Figure 3  Absolute hours worked compared to number of people employed. Source: Eurostat (ei_isbu_q), own calculations.

  1. There was no shift towards permanent rather than fixed term contracts. The share of the latter fell because they were indeed the first to be dismissed. The key indicator to follow is the share of temporary contracts in new contracts issued and here there were fluctuations but, if anything, an increase in the share of temporary contract, as shown in Figure 4. The proportion of contracts signed, it should be noted, does not indicate the proportion of jobs as some may relate to several contracts during a year.


Figure 4  Share of temporary contract in newly issued contracts in Spain.  Source: SEPE (, own calculations.

  1. Nor were there any breaks in the upward trends for long-term and youth unemployment. Figure 5 shows Spain’s remarkable comparative performance in the former of these.




Figure 5 Long-term unemployment as a share of active population in six countries. Source: Eurostat (une_ltu_a), own calculations.

So what has happened with recovery from 2013?

  1. There have been increases in exports, but these have not followed from wage reductions. Export success is concentrated into higher-wage sectors and ones in which wages have increased. Thus 46.4% of export growth by Spain in 2013 came from technology-intensive industries, namely vehicles other than railway, nuclear reactors and other machinery as well as aircraft. The remarkable link between exports and high wages is presented as a key finding of a recently published European Commission report[2]. Reductions in wages from 2010, billed as improve ng competitiveness, were therefore irrelevant to any export recovery which depended on high-quality products produced by better paid workers.
  2. There has been economic growth, but its causes lie not in labour market reform, but in increases in exports, in investment (albeit still well below pre-crisis levels) and, above all, in household consumption following an increase in average private sector pay. AMECO figures show growth in GDP in 2014 of 1.14% and growth in employment of 1.13%. Creation, or protection, of employment places continues to lag behind economic growth. Total hours worked increased more slowly, due to a small shift towards part-time work.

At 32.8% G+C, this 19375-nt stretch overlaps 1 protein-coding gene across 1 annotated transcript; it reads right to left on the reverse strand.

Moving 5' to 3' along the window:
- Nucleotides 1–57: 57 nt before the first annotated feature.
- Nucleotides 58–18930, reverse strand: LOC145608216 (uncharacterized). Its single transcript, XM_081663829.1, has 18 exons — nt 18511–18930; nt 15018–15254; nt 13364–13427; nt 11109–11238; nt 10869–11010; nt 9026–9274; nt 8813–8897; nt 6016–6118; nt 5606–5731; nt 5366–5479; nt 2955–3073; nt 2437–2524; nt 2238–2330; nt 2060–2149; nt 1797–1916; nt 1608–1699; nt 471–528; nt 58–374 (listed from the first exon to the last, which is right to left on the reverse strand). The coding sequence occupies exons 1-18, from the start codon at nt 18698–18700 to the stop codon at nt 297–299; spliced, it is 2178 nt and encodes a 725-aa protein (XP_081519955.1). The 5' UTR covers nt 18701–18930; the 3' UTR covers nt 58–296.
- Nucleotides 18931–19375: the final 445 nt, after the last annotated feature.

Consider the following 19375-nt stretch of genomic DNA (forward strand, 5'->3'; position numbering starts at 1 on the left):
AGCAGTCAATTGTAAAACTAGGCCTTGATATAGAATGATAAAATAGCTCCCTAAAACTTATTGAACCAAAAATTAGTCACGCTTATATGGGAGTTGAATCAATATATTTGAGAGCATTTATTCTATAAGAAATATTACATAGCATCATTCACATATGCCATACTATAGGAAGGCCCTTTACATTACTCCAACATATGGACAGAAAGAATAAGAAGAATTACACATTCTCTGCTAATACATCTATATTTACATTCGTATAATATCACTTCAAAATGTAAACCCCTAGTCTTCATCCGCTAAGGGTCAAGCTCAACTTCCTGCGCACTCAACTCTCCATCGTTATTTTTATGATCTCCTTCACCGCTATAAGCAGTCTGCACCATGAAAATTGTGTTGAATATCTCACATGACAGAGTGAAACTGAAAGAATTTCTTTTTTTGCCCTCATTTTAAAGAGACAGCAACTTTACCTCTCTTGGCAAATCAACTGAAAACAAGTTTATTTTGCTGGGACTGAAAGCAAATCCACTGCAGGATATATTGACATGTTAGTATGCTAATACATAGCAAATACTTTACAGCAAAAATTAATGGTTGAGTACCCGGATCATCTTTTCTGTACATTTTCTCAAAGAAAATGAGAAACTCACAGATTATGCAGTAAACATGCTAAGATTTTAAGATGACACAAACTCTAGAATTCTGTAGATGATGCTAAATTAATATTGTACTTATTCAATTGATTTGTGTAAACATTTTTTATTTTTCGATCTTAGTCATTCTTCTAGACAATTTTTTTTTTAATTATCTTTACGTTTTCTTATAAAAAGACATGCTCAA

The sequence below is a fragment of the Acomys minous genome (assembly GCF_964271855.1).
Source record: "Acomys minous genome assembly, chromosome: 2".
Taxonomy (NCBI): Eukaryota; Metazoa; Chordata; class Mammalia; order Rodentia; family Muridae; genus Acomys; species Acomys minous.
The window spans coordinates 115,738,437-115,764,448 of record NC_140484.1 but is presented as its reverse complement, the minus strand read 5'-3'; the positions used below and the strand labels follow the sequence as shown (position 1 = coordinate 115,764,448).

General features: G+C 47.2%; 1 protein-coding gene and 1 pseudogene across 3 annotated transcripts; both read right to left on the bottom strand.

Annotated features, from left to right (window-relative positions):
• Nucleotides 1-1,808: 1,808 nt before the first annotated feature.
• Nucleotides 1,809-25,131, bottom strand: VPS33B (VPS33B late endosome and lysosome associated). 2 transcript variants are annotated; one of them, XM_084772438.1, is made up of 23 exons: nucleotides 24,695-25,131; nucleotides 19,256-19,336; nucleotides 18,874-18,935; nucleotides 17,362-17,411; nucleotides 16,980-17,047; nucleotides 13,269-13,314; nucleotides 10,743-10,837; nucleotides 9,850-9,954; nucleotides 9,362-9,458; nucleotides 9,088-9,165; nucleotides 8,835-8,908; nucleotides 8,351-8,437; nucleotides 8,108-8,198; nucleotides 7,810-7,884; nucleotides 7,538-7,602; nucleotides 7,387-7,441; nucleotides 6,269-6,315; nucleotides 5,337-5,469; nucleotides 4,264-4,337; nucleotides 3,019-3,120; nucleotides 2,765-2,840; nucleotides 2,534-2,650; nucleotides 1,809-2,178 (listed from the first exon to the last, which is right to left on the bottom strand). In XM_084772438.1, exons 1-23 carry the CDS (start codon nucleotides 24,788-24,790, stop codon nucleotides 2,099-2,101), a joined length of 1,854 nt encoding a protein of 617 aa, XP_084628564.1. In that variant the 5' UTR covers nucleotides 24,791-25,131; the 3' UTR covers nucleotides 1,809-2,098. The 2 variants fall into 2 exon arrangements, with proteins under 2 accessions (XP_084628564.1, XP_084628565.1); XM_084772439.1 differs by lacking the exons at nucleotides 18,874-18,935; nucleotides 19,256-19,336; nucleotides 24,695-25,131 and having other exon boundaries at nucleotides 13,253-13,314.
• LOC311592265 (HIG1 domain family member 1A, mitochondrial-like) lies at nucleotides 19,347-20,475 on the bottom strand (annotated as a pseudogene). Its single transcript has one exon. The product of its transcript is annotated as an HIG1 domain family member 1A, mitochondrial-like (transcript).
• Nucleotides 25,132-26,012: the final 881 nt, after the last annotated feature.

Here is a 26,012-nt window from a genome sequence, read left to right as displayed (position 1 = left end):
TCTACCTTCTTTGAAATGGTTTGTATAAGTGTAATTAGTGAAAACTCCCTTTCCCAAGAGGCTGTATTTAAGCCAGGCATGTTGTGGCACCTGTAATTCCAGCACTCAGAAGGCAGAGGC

3. Economic recovery has been associated with a quite remarkable shift towards temporary employment. Table 1 shows the net increases in employment in different categories, taken from Labour Force Surveys. It appears that over 80% of the net employment increase since 2013 has been from temporary contracts.

Table 1 Numbers in employment in Spain in thousands

2013Q1 2015Q1 difference
All in employment 16,888 17,317 429
employees 13,923 14,335 412
Employees on temporary contracts 3,058 3,390 332

Source: Eurostat

So, to conclude, the Spanish labour market has been extremely flexible in terms of the total number of people working. It has been less flexible in terms of hours worked per employee. Reforms that were introduced in 2010 and 2012 did nothing to encourage more employment on permanent contracts. Nor did they do anything to encourage more flexibility in employment forms within firms. Their only effect was to increase the power of employers and the result has been an increase in insecure forms of employment.

Spain’s economy grew by 1.4% in 2014. At that rate it will pass the pre-crisis level only in 2019. Employment will recover to the 2008 level in 2027. This slow recovery has nothing to do with labour market reforms which have simply served to worsen conditions for people facing precarious employment.

Martin Myant is the chief economist of the European Trade Union Institute and Laszlo Horwitz is an LSE alumnus and former intern at the ETUI.

[1] Horwitz, L., M. Myant, Spain’s labour market reforms: the road to employment – or to unemployment? ETUI Working Paper, 2015.03.